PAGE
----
A Sermon Preached on the Occasion of a Memorial Service in Celebration of the Life of Nathaniel Bowditch
September 29, 2008
The First Religious Society of Newburyport, Massachusetts
It had rained the night before. We were soaked up to our thighs as we pushed through the wet underbrush and bushes that crowded in on either side of the trail. The day, however, was clearing and a warming mid-summer sun promised to dry us out when we reached the north peak.
This was our third trip to Baxter State Park in northern Maine. On our first two excursions, we had scaled Katahdin and stood triumphant and exhilarated on Baxter Peak. This year – it was 1991 – we began a series of explorations of the surrounding mountains and so spent the night in a lean-to at Nesowadnehunk Campground, setting out early the next morning for the summit of Doubletop Mountain.
Doubletop is a gem among the mountains of Baxter, its symmetrical shape and steep cliffs strikingly evident from Nesowadnehunk valley where the tote road wends its bumpy and rutted way around the park. The views from its twin peaks rival those from Katahdin, with green forests as far as the eye can see and the surface of blue lakes and ponds and streams sparkling down below. And to the southeast, mile-high Katahdin—the great mountain—rises up from the valleys and plains between the east and west branches of the Penobscot River.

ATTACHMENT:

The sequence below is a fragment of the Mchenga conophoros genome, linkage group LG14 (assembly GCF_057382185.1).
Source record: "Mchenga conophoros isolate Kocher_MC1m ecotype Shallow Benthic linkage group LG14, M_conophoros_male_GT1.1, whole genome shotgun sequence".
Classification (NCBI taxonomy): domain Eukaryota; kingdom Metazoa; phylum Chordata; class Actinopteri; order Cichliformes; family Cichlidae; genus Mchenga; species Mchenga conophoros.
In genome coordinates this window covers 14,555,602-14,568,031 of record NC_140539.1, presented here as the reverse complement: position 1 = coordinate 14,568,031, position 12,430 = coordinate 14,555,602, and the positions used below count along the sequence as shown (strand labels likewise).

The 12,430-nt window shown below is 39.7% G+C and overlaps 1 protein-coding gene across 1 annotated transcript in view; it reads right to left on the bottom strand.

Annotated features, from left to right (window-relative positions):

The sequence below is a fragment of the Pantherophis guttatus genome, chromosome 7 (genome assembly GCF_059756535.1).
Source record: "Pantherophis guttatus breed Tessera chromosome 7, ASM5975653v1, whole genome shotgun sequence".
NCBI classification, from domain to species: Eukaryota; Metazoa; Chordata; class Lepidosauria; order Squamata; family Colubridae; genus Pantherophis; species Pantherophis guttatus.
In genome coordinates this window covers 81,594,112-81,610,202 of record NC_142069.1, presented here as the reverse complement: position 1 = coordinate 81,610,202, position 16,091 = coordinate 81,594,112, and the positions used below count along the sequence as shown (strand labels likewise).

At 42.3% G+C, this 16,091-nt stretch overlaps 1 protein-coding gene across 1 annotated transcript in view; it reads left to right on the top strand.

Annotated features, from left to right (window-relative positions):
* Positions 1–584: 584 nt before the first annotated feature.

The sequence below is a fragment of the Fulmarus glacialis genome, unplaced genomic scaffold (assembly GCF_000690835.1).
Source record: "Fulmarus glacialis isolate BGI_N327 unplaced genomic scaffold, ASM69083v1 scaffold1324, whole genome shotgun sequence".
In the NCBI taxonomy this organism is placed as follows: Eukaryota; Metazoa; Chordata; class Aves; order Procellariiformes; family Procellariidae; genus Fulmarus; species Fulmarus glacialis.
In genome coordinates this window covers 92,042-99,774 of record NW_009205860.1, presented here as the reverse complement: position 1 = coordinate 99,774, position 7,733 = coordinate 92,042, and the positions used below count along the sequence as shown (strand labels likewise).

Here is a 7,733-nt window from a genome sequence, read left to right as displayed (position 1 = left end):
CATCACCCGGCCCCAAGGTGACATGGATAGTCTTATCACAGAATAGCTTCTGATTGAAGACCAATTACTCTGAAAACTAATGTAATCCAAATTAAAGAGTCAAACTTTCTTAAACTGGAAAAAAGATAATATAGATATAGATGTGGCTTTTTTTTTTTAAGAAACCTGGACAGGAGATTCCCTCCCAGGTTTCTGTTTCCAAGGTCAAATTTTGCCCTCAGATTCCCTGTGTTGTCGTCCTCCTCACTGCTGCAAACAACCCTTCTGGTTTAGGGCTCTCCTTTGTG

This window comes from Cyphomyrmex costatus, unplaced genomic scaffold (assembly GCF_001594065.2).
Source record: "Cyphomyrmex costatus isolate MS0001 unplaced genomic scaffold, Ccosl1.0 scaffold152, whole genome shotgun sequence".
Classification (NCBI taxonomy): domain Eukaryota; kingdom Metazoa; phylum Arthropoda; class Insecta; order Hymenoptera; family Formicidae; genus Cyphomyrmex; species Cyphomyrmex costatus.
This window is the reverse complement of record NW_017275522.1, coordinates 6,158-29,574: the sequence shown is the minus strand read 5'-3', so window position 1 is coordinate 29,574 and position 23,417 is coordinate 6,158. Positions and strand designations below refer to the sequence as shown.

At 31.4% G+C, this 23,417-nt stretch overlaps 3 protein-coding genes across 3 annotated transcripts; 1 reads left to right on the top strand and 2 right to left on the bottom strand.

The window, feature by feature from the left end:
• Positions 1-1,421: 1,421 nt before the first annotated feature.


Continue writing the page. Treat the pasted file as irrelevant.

My hiking companion, Nat, had been my dearest friend since childhood. These trips were our means of reconnecting; an open space apart from our increasingly busy lives. Three or four summer days in the wilderness rekindled the flame of our friendship. Quiet talks by the campfire, tramps through the woods and strenuous hikes up steep mountainsides, paddling in the ponds of the park and, at the end of the day, invigorating swims in any number of ice-cold mountain streams strengthened the bonds of love and affection that drew us together.
Nat and I saw no other hikers on our way up the slopes and shoulder of Doubletop. We had the mountain almost to ourselves. On that fine day, the crowds, no doubt, were amassing atop Katahdin, making cell phone calls to friends down below, huddled away from the wind. We reached the north peak in two hours time and ate our simple fare of cheese and bread and fruit, content to take off our boots, stretch out our legs and linger in the sun, enjoying the whole world spread out before us.
A favorite photograph of that day shows Nat and me standing arm and arm on the summit – that expanse of green forest and blue lakes in the background beyond us. Nat had a thick two-day growth of dark beard on his face and a navy blue cap perched on his head. In keeping with his family’s venerable maritime heritage, the cap read: “Great Schooner Race 1990 Nathaniel Bowditch.”
(to be continued)